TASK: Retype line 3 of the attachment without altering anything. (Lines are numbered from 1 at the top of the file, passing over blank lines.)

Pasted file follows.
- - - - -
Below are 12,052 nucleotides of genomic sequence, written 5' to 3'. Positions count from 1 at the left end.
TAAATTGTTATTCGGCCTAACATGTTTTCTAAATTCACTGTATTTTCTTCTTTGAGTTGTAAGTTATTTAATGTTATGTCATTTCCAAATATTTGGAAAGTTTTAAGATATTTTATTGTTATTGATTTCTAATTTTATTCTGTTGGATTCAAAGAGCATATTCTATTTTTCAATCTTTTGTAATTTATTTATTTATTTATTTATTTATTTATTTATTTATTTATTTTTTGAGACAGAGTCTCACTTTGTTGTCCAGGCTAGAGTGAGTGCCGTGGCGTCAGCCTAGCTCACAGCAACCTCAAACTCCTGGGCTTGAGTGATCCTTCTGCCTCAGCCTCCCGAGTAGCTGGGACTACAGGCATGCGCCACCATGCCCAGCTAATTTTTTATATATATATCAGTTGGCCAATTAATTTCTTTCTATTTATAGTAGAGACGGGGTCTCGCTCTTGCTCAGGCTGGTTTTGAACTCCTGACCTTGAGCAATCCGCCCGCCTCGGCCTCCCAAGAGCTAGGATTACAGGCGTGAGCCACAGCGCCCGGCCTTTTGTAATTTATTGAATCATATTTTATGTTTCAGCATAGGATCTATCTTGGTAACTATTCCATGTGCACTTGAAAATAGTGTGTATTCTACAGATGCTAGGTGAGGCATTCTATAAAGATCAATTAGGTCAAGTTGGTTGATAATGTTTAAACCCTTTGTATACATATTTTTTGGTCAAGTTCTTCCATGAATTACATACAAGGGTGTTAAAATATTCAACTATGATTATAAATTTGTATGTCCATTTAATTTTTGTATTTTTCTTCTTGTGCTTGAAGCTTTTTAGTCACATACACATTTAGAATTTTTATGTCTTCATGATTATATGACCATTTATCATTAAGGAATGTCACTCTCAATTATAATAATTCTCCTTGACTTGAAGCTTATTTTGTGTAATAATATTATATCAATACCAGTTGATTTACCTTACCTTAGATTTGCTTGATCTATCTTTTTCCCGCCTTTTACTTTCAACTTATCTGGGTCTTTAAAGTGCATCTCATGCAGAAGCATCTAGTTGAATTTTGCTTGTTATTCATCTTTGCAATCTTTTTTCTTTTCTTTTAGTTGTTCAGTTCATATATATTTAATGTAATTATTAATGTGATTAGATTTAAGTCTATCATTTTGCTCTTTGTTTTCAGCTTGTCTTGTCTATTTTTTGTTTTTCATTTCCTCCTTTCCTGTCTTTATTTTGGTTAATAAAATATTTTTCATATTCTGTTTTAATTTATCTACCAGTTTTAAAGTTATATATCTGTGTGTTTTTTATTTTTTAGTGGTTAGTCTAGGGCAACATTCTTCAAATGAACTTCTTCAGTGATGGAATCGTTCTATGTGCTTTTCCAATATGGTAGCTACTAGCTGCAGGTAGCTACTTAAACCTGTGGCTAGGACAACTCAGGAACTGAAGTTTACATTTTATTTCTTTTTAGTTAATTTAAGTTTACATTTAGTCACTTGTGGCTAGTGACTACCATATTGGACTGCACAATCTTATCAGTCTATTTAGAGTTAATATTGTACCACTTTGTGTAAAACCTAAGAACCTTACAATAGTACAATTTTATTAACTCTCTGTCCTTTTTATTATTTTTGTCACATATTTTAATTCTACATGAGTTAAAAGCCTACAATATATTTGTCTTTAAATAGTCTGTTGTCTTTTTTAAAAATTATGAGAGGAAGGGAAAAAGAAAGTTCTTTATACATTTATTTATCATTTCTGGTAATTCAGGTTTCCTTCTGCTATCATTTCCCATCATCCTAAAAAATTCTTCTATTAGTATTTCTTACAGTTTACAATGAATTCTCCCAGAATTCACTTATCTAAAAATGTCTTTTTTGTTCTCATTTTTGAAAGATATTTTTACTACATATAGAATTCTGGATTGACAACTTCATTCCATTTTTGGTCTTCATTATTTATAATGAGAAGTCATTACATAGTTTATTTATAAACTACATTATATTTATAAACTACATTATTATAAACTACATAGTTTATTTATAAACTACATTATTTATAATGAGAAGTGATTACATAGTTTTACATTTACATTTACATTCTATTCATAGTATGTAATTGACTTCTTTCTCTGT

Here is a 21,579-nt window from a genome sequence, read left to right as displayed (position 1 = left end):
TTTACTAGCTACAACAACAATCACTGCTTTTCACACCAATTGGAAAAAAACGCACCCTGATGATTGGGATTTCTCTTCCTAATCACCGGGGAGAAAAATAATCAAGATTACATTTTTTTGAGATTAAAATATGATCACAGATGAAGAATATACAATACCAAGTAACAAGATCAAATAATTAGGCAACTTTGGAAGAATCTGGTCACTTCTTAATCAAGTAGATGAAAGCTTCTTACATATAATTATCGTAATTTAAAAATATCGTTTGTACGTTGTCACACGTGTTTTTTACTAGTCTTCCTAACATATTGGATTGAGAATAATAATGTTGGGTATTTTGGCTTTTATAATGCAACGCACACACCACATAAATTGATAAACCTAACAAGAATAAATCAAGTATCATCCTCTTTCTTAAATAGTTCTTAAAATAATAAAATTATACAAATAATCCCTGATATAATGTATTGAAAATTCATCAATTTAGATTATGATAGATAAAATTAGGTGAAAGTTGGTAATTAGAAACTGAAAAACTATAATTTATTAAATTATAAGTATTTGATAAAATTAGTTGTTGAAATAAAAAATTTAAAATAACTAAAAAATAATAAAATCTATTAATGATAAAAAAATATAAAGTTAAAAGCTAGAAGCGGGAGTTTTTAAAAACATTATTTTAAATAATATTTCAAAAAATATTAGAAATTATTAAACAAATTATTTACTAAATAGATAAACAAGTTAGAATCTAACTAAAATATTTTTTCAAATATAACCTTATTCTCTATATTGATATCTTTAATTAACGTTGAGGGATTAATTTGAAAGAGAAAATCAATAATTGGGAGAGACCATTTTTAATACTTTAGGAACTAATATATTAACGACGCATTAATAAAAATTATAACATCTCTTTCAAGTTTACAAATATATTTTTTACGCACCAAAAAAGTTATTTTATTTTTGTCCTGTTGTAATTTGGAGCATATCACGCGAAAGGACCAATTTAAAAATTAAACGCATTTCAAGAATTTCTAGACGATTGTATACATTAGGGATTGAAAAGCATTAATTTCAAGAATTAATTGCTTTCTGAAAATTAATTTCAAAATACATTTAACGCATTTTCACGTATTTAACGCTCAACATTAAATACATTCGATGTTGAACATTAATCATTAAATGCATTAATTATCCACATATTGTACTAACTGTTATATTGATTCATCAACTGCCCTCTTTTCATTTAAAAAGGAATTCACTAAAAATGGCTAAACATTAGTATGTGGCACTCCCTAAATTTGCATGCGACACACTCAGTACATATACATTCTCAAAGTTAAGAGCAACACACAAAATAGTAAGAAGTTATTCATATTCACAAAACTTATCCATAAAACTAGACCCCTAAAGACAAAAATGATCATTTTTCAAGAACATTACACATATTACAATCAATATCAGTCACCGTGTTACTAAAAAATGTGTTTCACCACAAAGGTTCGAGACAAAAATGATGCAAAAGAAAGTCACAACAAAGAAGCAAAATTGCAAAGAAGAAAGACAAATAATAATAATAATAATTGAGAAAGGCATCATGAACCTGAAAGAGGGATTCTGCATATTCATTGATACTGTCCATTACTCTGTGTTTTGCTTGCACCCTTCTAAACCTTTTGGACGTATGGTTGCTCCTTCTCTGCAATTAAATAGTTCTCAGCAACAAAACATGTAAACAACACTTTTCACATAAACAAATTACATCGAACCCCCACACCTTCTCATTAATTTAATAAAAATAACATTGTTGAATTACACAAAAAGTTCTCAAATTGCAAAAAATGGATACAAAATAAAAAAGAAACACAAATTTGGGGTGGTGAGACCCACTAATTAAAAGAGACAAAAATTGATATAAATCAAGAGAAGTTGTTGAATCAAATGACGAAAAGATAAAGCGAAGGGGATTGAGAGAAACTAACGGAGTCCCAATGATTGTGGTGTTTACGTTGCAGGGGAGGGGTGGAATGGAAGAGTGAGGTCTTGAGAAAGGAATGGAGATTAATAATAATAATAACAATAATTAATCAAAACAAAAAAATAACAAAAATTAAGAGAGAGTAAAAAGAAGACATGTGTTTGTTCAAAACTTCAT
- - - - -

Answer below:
Here is a 21,579-nt window from a genome sequence, read left to right as displayed (position 1 = left end):